- Overall patient experience: Is the patient receiving adequate care, timely appointments, and education to manage their condition on their own when necessary? Are their expectations and needs being met? The “Amazon Effect” is changing the way patients think about healthcare; they expect their experience to be as seamless as their last great customer service interaction—even if it was outside the realm of healthcare.
- Safety of care: Is your company using a tool to track incident reports such as injury, regression toward goals, medication errors, declining mental state, or other quality measures? Can you pass that information on to others on the patient’s healthcare team? Your technology needs to include a way to quickly and securely update everyone involved about any changes and/or safety concerns.
- Timeliness of care: An aging population, combined with the lack of affordable nursing homes, means the home health industry is growing rapidly. It’s imperative that your home healthcare scheduling platform can adjust and accommodate various long-term care schedules.
- Hospital admission/readmission rate: Is the care your company provides sufficient to keep the patient at home, safe, and comfortable? Does your current home healthcare technology include risk management software, or other ways to reduce readmission rates?
Preventative measures: The old adage says, “An ounce of prevention is worth a pound of cure.” Is your system set up to not only treat, but prevent? For example: If a patient is immunocompromised, are you able to communicate that to your home healthcare providers and take measures to reduce the risks associated with their condition?
Bridging the Gap: Compliance vs. Patient-Driven Systems
When it comes to mobile healthcare, there’s no room for siloed systems. While complete interoperability isn’t always possible for every provider, it is crucial that providers have the means to take care of every patient on an individual basis, while still focusing on driving business as a whole.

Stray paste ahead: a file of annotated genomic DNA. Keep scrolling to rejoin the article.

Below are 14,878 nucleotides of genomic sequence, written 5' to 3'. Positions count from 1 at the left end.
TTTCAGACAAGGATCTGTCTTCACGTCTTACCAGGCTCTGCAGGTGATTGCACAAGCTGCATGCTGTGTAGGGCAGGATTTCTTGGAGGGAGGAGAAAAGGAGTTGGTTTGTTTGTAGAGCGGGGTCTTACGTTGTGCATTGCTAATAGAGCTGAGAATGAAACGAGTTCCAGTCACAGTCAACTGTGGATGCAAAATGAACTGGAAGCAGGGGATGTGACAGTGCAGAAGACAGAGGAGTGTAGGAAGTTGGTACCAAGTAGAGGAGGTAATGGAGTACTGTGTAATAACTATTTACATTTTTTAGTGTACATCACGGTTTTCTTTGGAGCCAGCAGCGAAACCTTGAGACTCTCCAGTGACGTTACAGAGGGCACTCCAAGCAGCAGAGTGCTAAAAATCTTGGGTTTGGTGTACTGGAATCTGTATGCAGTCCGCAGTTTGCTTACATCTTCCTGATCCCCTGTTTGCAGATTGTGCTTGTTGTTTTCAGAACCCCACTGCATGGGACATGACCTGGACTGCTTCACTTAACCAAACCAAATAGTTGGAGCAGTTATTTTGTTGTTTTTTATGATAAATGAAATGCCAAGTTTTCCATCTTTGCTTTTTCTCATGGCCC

Enterprise Health Cloud Systems Lead the Way
Enterprise health cloud (EHC) systems have the ability to meet compliance standards while still improving the quality of patient care. Taking data from electronic health records (EHRs), these systems combine to provide detailed analytics that engage consumers and provide high-level patient insights.
Compliance Is Important—But It Isn’t Everything
Most IT and EHR systems focus strictly on compliance, but there’s more to mobile healthcare than that. Business- and patient outcome-driven data is also essential to monitoring and improving your healthcare operations. Keeping up with new capabilities and tools in all aspects of healthcare is crucial for improving the patient experience and delivering care that is successful today and in the future.
The Bottom Line in Mobile Healthcare Data
While compliance used to be the “be-all and end-all” of mobile healthcare technology, it’s not enough anymore. Today’s providers need to balance compliance and regulatory requirements with the need for actionable, high-quality data. This forward-looking approach to the patient experience will set your company above the rest!